Teachers kept flagging those children for potential learning disabilities or cognitive delays, but they weren’t qualifying for special educational services, Davies said. After all, the children had recovered physically. They seemed just fine.
‘My strategy with schools for concussion cases is helping them understand that if they have the right sort of supports and adjustments to the workload and academic environments in place, those kids can get better in a few days or weeks.’
A more detailed parent interview revealed past incidences of traumatic brain injury that hadn’t been reported to the school system.
“One of the girls I evaluated had been hit by a car when she was 2,” Davies said. “Everyone was very excited when she recovered, but when she started school, some of the repercussions only became evident when she needed to sustain attention for longer periods of time and engage in more complex social situations. She actually presented as a typical student who had a traumatic brain injury, but because it had happened in preschool, it really wasn’t on our school’s radar.”
When Davies began pursuing a doctorate in school psychology, she said she “made it her mission” to use her dissertation research to help teams of school professionals better understand brain injuries and how they could present in different ways. There were emotional, social and behavioral issues that often manifested, in addition to academic difficulties.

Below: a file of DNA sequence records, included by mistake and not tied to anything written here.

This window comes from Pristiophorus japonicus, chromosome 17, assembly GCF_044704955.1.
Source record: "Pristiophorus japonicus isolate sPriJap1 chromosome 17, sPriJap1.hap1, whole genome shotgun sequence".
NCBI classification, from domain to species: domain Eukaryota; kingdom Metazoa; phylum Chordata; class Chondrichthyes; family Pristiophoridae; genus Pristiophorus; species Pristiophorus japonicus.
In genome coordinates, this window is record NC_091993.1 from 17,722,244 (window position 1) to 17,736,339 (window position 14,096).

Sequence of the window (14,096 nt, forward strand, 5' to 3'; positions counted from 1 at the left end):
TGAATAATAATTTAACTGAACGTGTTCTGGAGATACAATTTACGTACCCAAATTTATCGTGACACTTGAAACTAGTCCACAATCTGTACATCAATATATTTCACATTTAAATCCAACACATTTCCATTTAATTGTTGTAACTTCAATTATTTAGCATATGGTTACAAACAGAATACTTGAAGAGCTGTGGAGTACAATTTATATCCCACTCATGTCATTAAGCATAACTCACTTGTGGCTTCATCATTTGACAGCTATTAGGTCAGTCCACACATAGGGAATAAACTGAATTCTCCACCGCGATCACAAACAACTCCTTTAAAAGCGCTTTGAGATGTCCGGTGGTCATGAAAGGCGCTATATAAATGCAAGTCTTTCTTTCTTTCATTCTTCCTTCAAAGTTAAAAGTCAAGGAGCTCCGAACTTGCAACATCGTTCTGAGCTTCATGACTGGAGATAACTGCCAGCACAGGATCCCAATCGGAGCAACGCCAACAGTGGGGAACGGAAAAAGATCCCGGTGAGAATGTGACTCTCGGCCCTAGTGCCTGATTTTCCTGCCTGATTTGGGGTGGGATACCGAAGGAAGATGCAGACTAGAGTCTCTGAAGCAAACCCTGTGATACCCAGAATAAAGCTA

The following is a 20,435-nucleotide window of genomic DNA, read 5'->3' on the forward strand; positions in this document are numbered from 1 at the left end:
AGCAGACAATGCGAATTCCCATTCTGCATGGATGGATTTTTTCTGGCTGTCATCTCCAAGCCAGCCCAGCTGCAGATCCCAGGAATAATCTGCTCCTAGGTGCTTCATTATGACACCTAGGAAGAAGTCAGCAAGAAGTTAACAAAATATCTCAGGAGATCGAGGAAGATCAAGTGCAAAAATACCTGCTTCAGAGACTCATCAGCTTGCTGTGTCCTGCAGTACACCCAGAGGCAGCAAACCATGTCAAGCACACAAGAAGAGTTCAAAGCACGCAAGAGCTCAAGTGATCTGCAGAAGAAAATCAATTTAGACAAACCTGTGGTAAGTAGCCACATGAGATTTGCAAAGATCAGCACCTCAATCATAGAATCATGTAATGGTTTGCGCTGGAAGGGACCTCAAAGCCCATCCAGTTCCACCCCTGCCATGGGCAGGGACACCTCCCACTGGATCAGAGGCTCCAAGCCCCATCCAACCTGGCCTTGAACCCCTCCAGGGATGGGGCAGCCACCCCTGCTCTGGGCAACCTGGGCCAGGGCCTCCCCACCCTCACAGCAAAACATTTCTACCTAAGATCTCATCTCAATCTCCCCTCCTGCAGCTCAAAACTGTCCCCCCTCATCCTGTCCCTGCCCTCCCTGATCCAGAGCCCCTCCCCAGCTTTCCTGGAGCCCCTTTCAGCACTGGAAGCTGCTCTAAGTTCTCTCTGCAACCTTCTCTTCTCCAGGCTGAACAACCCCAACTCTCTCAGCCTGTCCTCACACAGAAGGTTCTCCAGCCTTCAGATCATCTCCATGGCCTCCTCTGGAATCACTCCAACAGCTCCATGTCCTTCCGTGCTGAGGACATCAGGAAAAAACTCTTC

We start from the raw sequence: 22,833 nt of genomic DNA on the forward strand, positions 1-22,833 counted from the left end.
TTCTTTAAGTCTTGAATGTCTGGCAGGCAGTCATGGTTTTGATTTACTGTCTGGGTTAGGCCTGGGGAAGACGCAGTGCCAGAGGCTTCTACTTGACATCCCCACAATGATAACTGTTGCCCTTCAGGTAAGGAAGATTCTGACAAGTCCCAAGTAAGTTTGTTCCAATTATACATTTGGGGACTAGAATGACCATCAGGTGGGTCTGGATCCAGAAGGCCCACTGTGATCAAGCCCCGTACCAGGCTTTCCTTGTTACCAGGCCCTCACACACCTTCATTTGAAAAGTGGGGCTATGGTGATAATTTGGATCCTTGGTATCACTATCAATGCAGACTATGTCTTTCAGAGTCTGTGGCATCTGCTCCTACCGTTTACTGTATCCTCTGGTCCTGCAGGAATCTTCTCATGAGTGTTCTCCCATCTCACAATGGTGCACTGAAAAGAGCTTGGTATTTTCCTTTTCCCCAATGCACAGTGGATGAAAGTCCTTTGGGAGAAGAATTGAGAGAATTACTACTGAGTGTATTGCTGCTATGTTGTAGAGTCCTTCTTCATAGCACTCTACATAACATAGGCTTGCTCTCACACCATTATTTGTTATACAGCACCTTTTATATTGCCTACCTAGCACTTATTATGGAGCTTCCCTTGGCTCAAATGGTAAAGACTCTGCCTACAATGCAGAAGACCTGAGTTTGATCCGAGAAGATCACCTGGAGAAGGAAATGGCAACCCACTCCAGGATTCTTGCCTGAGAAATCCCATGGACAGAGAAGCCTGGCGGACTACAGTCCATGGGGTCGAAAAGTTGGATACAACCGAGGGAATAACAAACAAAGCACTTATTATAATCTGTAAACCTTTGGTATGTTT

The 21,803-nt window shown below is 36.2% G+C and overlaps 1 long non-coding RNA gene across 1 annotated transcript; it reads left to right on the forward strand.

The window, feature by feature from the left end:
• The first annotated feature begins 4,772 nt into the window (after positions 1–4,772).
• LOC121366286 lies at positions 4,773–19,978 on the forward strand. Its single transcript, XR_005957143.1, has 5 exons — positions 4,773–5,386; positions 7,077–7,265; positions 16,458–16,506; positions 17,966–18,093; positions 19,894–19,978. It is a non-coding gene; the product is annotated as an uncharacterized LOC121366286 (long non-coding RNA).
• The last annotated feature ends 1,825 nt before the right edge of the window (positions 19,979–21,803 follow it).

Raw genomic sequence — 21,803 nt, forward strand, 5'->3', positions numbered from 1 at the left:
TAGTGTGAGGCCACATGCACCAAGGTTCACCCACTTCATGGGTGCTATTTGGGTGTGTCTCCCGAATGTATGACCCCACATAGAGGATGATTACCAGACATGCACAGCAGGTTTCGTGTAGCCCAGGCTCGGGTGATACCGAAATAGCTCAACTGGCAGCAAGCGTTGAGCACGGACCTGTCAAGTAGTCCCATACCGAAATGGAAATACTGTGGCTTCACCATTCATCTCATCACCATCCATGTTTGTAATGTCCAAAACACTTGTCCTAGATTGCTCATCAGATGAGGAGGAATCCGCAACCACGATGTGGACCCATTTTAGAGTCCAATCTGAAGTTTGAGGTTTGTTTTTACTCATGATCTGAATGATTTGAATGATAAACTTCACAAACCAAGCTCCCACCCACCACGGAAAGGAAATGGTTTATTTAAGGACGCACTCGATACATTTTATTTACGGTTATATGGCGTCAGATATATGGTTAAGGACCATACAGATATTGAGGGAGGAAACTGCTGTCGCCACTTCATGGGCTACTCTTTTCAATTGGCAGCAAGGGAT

Immediate identification and treatment for the concussion is the first step. That’s taking place more often thanks to increased awareness of the danger of brain injury and the need for a quick response although nearly 33 percent of concussions in athletes go unreported, according to a paper in the Clinical Journal of Sport Medicine.
What follows is just as critical, which is why Davies developed a concussion team model to ensure students’ return to educational settings happen as safely as possible without long-term damage.
One person is designated as the concussion team leader, or central communicator. This person could be a school nurse, school psychologist, counselor or administrator. He or she is responsible for receiving the injury reports and managing the documented return-to-learn process everyone else will
The student (or parent, for a younger child) should clearly communicate her symptoms, educational struggles and concerns, and the parent should help the child adhere to the plan while submitting any medical notes or instructions to the school. Academic team members should follow guidelines for recommended academic adjustments to excuse a student from a test or allow a student to opt out of activities that require extensive computer or tablet use, for example, as light sensitivity often follows traumatic brain injury.
School psychologists, counselors and speech language pathologists can work as consultants for more complicated cases and help create the plans that include explanations for certain academic adjustments. The medical team members provide the diagnosis and management of the injuries, while a school nurse can monitor in-school symptoms and help evaluate whether or not a student should stay in school or receive academic adjustments.
Athletic team members would manage the student’s return to the practice and playing field.
For the plan to unfold successfully, all team members have to maintain consistent communication, using the concussion team leader as a focal point.